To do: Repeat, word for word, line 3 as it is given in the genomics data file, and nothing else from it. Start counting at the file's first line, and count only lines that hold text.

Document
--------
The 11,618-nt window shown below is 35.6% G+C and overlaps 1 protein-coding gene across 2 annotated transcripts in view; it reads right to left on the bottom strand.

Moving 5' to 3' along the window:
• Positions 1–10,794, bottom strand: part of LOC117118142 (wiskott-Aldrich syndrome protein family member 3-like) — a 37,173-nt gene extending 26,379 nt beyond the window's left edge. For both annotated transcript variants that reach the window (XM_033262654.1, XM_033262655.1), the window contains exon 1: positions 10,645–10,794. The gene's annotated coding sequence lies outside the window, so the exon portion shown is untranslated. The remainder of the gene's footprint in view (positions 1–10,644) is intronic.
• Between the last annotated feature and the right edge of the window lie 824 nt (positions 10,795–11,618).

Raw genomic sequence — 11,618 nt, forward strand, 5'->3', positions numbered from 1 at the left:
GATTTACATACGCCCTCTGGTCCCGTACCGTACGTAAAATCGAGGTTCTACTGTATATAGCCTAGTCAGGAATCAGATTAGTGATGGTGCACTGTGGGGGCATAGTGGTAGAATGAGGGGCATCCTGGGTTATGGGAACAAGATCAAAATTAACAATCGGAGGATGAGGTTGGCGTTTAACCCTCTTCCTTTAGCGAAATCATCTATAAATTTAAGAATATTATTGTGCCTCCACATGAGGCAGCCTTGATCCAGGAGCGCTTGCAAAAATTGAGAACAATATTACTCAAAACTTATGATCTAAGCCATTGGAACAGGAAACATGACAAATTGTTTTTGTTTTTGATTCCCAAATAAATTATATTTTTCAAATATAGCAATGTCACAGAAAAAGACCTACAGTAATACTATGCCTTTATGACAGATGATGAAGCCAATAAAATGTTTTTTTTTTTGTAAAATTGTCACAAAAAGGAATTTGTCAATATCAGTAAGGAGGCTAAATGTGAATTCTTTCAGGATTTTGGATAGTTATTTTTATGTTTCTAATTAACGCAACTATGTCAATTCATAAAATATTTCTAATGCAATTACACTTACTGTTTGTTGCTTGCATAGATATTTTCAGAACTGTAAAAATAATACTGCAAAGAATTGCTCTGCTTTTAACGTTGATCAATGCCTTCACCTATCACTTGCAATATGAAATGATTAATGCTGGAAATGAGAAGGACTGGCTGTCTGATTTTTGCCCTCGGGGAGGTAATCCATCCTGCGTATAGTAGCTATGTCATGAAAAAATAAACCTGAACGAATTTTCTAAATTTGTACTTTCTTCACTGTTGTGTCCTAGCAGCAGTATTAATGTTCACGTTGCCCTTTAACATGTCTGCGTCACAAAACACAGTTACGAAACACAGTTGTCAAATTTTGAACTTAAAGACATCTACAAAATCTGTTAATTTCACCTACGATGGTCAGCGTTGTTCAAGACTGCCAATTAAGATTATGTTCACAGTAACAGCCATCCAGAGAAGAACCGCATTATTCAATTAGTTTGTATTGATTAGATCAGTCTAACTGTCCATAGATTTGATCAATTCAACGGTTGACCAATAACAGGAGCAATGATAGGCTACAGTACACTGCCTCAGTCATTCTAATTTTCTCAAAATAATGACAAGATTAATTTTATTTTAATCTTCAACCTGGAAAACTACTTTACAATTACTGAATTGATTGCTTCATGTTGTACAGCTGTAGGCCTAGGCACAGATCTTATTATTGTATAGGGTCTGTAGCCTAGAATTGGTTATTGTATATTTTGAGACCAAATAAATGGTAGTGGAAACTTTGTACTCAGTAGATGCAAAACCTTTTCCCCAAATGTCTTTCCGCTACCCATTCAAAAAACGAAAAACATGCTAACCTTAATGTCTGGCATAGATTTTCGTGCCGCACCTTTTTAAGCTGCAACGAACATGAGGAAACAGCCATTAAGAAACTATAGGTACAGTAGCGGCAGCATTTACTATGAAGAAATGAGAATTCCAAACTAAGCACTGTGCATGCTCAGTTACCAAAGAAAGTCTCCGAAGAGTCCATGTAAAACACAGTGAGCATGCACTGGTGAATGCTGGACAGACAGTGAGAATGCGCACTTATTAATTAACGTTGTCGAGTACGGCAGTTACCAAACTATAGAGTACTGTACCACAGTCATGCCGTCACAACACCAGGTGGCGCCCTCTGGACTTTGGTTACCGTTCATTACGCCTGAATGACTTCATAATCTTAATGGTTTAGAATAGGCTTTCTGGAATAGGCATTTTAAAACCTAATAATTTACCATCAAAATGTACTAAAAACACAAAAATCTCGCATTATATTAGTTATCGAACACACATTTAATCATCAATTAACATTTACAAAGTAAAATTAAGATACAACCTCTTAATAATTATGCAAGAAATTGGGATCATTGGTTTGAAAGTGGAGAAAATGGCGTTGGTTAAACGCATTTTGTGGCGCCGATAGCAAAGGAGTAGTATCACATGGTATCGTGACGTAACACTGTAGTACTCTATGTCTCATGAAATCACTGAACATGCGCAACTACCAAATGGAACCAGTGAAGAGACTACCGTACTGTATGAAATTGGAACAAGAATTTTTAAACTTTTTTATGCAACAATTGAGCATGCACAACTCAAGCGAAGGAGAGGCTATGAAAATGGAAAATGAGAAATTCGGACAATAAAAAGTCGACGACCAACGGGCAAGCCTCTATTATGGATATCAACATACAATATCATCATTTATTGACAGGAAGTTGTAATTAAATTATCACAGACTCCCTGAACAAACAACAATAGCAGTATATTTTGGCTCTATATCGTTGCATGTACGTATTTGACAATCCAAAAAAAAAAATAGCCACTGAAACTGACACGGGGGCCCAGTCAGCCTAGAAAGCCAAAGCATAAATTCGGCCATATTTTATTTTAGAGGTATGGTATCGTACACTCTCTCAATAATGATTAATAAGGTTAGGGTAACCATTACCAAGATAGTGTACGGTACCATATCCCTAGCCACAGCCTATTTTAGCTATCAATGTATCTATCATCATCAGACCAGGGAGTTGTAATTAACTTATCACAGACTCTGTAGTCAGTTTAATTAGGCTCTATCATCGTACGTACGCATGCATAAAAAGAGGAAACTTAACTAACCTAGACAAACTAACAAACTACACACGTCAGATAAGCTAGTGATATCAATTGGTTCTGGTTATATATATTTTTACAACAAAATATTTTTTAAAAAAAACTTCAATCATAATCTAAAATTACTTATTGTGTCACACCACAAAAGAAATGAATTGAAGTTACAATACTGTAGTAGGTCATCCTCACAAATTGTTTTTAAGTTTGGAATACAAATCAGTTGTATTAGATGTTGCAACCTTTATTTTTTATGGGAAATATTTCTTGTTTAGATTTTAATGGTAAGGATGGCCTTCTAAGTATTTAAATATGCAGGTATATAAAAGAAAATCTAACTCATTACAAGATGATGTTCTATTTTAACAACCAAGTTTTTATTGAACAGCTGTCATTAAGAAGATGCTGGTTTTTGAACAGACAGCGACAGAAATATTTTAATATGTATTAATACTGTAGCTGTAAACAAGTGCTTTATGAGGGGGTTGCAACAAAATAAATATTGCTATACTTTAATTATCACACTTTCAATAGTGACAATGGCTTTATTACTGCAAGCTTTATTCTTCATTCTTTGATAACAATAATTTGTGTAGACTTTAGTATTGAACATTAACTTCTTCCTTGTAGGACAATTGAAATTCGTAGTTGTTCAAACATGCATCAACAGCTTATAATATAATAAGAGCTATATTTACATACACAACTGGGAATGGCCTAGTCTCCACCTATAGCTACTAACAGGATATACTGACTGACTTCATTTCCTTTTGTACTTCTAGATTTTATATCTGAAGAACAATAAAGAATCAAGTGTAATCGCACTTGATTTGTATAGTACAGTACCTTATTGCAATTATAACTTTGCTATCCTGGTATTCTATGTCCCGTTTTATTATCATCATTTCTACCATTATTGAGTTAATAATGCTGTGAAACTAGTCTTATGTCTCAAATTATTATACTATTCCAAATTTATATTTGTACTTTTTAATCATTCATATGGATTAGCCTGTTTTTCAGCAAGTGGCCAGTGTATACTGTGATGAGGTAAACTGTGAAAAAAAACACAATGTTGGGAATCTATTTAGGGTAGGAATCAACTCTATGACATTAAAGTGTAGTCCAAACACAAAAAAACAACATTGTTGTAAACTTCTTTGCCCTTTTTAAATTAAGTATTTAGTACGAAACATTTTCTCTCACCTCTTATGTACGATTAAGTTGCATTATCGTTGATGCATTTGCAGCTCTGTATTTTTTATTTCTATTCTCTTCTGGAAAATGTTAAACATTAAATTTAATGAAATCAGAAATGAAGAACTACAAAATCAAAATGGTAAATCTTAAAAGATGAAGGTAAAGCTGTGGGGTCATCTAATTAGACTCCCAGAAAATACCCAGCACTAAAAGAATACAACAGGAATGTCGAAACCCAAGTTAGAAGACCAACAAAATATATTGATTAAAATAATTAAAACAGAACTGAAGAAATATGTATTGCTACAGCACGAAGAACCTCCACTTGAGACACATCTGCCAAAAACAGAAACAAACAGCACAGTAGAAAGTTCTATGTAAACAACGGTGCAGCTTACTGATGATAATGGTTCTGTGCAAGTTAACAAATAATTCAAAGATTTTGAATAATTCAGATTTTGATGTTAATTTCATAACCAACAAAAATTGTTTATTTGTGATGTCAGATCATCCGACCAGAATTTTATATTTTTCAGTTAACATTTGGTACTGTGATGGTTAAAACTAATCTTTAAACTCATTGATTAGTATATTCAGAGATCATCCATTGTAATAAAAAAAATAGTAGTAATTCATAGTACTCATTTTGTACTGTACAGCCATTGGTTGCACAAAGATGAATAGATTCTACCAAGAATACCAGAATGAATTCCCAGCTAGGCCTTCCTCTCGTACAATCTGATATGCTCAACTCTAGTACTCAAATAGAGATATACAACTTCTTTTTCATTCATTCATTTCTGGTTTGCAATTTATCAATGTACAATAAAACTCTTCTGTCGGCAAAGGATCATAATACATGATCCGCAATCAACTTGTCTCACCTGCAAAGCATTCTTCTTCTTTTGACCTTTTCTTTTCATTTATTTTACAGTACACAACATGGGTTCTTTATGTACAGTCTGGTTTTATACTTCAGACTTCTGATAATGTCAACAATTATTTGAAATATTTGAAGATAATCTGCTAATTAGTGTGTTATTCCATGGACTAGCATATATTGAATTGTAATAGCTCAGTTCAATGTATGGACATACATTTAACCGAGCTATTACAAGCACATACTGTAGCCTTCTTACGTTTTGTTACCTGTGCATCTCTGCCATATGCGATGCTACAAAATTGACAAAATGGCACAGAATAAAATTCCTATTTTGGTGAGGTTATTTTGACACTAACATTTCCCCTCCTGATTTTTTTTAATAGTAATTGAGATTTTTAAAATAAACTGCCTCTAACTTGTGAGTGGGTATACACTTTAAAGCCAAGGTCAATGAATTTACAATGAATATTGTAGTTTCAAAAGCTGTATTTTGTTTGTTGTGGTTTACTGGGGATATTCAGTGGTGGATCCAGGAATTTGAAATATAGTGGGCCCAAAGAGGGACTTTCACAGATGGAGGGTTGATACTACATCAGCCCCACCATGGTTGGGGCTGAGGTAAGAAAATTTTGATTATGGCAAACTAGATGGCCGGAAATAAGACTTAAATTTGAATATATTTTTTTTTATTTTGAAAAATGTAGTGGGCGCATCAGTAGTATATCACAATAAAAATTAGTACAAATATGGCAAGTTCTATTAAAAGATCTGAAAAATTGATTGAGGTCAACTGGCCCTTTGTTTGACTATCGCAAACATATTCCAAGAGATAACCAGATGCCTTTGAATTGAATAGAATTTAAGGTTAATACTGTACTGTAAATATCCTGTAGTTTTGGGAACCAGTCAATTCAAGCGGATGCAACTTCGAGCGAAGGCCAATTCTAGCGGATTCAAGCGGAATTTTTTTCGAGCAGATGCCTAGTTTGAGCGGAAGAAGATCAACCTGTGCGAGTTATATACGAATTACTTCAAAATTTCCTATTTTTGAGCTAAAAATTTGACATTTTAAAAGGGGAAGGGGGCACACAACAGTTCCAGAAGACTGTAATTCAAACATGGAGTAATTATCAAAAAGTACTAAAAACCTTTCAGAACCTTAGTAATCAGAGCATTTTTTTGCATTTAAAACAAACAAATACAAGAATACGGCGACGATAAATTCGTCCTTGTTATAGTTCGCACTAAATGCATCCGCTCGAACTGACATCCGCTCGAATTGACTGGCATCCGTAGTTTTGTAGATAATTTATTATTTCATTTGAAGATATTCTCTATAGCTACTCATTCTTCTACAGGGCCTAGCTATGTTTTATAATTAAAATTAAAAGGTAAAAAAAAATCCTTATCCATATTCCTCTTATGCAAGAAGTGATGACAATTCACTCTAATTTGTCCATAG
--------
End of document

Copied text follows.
• Positions 1–10,794, bottom strand: part of LOC117118142 (wiskott-Aldrich syndrome protein family member 3-like) — a 37,173-nt gene extending 26,379 nt beyond the window's left edge. For both annotated transcript variants that reach the window (XM_033262654.1, XM_033262655.1), the window contains exon 1: positions 10,645–10,794. The gene's annotated coding sequence lies outside the window, so the exon portion shown is untranslated. The remainder of the gene's footprint in view (positions 1–10,644) is intronic.